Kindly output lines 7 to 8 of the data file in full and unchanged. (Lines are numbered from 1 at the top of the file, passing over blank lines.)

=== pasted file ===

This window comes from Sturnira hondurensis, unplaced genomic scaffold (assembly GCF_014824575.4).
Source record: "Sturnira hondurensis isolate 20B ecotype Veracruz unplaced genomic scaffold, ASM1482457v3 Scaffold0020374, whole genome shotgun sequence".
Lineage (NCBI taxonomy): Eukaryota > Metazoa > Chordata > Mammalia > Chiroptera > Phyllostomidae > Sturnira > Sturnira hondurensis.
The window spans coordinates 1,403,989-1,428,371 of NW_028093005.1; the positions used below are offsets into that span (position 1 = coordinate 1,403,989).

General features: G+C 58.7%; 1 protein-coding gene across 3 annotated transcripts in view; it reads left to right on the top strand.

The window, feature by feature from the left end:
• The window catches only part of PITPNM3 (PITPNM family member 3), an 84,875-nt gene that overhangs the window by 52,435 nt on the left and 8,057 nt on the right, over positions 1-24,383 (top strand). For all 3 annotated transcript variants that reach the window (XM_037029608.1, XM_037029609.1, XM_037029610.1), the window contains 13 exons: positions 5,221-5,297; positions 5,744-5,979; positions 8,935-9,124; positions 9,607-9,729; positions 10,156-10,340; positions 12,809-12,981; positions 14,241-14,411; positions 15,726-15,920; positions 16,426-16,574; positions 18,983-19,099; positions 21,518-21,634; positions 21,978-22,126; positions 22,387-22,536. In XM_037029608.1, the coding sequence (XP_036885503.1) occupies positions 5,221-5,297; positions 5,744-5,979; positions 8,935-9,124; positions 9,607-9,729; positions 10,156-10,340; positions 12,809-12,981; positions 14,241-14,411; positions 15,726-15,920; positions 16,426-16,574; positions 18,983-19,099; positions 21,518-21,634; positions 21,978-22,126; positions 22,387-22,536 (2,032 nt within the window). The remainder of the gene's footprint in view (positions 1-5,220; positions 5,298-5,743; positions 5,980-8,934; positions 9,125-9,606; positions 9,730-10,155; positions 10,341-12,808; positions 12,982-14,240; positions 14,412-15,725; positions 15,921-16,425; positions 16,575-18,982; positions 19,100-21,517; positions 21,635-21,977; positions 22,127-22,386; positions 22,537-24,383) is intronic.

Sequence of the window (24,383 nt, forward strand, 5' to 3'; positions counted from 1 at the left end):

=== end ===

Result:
• The window catches only part of PITPNM3 (PITPNM family member 3), an 84,875-nt gene that overhangs the window by 52,435 nt on the left and 8,057 nt on the right, over positions 1-24,383 (top strand). For all 3 annotated transcript variants that reach the window (XM_037029608.1, XM_037029609.1, XM_037029610.1), the window contains 13 exons: positions 5,221-5,297; positions 5,744-5,979; positions 8,935-9,124; positions 9,607-9,729; positions 10,156-10,340; positions 12,809-12,981; positions 14,241-14,411; positions 15,726-15,920; positions 16,426-16,574; positions 18,983-19,099; positions 21,518-21,634; positions 21,978-22,126; positions 22,387-22,536. In XM_037029608.1, the coding sequence (XP_036885503.1) occupies positions 5,221-5,297; positions 5,744-5,979; positions 8,935-9,124; positions 9,607-9,729; positions 10,156-10,340; positions 12,809-12,981; positions 14,241-14,411; positions 15,726-15,920; positions 16,426-16,574; positions 18,983-19,099; positions 21,518-21,634; positions 21,978-22,126; positions 22,387-22,536 (2,032 nt within the window). The remainder of the gene's footprint in view (positions 1-5,220; positions 5,298-5,743; positions 5,980-8,934; positions 9,125-9,606; positions 9,730-10,155; positions 10,341-12,808; positions 12,982-14,240; positions 14,412-15,725; positions 15,921-16,425; positions 16,575-18,982; positions 19,100-21,517; positions 21,635-21,977; positions 22,127-22,386; positions 22,537-24,383) is intronic.

Sequence of the window (24,383 nt, forward strand, 5' to 3'; positions counted from 1 at the left end):